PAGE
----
5 reasons why TREKKIE GRIEVANCE is just plain DUMB! (editorial)

“Tellarites do not argue for reasons. They simply argue.”

I thought about that Sarek quote from the TOS episode “Journey to Babel” as I pondered what I like to call TREKKIE GRIEVANCE SYNDROME. Those who suffer from TGS (or make the rest of us have to suffer THEM having it) say things like:

  • Star Trek is dead! CBS/Alex Kurtzman killed it!
  • The crap that CBS is putting out is NOT Star Trek!
  • I’d rather there be NO Star Trek than what’s on Paramount+!
  • Alex Kurtzman/CBS/JJ Abrams/Bad Robot doesn’t care about us longtime fans; they just want to destroy real Star Trek and replace it with Star Wars!
  • Anyone who likes these new shows is living in denial and not a true fan!
  • The ratings/viewership for Star Trek is way down, which is why Alex Kurtzman was/is about to be/has been/is being fired!
  • We fans have been loyal to Star Trek through these many decades, and we deserve better than this drivel they have the gall to make us pay for!

It’s that last item that led me to dub this Trekkie GRIEVANCE, as the fans complaining seem to take it quite personally that new Star Trek isn’t living up to their expectations. Fan “deserve” better! And maybe we do—but I gotta say, some of us are not acting very deserving!!!

Y’see, there’s a difference between critiquing, criticizing, and just plain bashing. Critiquing is what I do in many of my blog review editorials. There are things I don’t personally like in some Trek series and certain episodes, and so I analyze why something isn’t working—whether it’s STAR TREK: DISCOVERY‘s storytelling pace being too fast and not giving the characters a chance to breathe and develop or PICARD’s plot dealing with the suicide of Jean-Luc’s mother not feeling particularly compelling to me. I critique in a mature, measured way…nothing wrong with that.

I also criticize. Discovery‘s new Klingon make-up was a total misfire, and even the show’s creators realized it by season two. The last two episodes of STAR TREK: PICARD‘s first season were a rushed mess with a Federation fleet made up forty of the same class of starship and Romulan bad guys who would have twirled their mustaches with an evil cackle if they actually had mustaches to twirl. Some creative choices are atrocious enough that you don’t need to “analyze” in a mature and measured way. If there’s something you don’t like, you can certainly gripe about it. That’s fine, too. Fans have been doing that since TOS was first airing in the 1960s.

But there’s a difference between griping/criticizing and outright bashing. Bashing looks like this…

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If you didn’t love STAR TREK: PRODIGY, then you’re probably NOT eleven years old… (editorial review)

One of my favorite stories of “generational” Star Trek comes from novelist/comic book writer PETER DAVID. It was 1989, and he was doing the Star Trek comic for DC. Peter needed to do a little research, so he plunked Wrath of Khan into the VCR and started watching it. A few minutes later, his oldest daughter, Shana, walked into the family room and asked her daddy what he was watching. “I’m watching Star Trek, honey,” Peter replied.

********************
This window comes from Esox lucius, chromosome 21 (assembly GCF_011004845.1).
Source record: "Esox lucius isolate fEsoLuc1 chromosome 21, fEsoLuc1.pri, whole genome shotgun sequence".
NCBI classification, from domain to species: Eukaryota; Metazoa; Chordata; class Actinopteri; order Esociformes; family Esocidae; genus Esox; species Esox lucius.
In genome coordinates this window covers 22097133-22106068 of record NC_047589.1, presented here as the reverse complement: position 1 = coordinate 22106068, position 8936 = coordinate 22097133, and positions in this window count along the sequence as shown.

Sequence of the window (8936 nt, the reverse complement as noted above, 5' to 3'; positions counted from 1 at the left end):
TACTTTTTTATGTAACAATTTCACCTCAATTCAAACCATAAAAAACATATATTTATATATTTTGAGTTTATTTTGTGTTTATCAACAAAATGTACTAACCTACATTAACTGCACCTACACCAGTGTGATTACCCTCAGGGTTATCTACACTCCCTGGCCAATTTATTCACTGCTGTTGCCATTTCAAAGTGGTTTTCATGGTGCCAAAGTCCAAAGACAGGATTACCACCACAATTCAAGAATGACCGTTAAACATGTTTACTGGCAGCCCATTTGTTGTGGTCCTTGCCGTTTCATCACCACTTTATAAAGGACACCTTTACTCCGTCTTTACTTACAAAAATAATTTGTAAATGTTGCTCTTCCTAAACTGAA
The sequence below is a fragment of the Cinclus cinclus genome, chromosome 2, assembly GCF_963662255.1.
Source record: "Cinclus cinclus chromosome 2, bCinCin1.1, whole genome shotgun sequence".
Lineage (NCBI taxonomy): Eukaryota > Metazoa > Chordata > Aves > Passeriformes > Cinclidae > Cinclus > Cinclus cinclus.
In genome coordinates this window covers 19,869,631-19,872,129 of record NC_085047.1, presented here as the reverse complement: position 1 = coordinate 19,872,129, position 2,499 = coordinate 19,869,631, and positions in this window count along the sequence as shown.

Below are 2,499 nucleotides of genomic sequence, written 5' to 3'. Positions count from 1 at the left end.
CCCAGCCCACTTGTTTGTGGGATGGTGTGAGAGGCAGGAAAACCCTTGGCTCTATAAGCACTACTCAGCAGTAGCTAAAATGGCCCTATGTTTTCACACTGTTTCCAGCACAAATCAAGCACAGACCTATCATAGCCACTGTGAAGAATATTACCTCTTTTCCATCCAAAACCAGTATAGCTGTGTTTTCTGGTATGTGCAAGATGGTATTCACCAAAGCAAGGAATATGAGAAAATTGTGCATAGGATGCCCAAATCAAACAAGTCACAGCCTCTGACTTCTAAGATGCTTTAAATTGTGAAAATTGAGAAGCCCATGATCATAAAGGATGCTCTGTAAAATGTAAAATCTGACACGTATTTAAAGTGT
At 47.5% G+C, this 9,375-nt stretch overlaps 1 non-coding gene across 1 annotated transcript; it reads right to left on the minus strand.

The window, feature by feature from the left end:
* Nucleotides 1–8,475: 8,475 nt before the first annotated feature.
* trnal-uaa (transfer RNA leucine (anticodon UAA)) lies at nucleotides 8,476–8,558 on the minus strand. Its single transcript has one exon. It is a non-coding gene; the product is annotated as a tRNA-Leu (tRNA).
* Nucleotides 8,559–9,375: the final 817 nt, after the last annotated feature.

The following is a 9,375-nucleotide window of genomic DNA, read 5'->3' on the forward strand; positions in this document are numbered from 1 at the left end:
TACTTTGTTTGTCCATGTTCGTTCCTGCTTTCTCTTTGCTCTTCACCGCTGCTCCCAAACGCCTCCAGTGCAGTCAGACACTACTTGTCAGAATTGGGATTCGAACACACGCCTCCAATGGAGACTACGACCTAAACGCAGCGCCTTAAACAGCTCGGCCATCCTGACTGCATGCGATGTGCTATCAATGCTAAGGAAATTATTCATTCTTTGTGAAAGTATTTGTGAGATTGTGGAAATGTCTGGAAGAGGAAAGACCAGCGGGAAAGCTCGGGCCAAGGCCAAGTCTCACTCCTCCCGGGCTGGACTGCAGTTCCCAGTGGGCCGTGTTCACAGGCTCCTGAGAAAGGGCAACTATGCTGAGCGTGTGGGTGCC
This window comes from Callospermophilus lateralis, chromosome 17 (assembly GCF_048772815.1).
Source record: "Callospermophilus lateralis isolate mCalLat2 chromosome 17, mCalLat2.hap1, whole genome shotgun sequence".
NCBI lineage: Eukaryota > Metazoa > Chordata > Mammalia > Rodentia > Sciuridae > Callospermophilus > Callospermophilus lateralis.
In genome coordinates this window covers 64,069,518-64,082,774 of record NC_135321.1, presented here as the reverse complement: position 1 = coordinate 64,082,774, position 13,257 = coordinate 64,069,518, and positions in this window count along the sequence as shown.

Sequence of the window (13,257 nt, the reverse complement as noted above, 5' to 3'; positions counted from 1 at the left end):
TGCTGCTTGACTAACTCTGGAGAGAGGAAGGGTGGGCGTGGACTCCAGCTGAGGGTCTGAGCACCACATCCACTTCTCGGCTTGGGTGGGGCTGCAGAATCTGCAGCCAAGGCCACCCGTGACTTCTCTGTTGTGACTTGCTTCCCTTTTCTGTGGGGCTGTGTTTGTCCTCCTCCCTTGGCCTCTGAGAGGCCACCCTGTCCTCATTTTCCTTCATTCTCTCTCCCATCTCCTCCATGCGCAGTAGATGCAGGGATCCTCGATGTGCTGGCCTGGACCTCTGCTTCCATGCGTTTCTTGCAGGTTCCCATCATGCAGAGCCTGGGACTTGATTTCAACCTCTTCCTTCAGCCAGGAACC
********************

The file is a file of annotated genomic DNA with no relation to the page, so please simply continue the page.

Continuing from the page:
Shana loved to watch Star Trek with her father, so she sat down next to him. After a few minutes, with the most bewildered expression on her face, Shana turned to Peter and asked, totally confused: “Daddy, where’s Worf???”

Back in 1989, with Star Trek: The Next Generation only in its second or third season, most fans had grown up raised on Kirk, Spock, McCoy, and an Enterprise without families or a bartender on board (well, I suppose the ship’s doctor sometimes doubled as a bartender). We liked Next Gen (mostly—it was still early on), but it wasn’t really “our” Star Trek. But for Shana David and other kids who grew up in the 1980s and 1990s, TNG became “their” Star Trek.

I decided to wait until the second week before writing a blog about the the new STAR TREK: PRODIGY because I wanted to see what the show was going to be like once Holo-Janeway was given some decent screen time. But I’m going to avoid diving too deeply into a review because most of my readers have probably already decided that you…

  1. Love it,
  2. Hate it,
  3. Want to wait to get a better idea of where they’re going with it, or
  4. Will never watch anything the CBS produces with the name “Star Trek” in the title because they are determined to ruin the franchise and screw over the fans.

I’m firmly in group #3, by the way. My initial reaction after the first two-part episode, “Lost and Found”—and I swear this is exactly what I thought when it ended—was: “Well, I liked it more than DISCOVERY.” And I mean that from a writing, pacing, and character development perspective—even though the first episode was only (very) peripherally Star Trek: a few recognizable aliens, a Federation starship, and of course, a few seconds of Holo-Janeway.

But in the end, it wasn’t really MY opinion that mattered this time; it was that of my 11-year-old son, Jayden. Usually, when I ask Jayden how school was or what he thought of dinner, he’ll say, “Good.” But when I asked him to give me his reaction to the first two-part episode of Prodigy, he was much more enthusiastic than usual. He said, “VERY good” with a long and drawn out “VERY.” That’s high praise!

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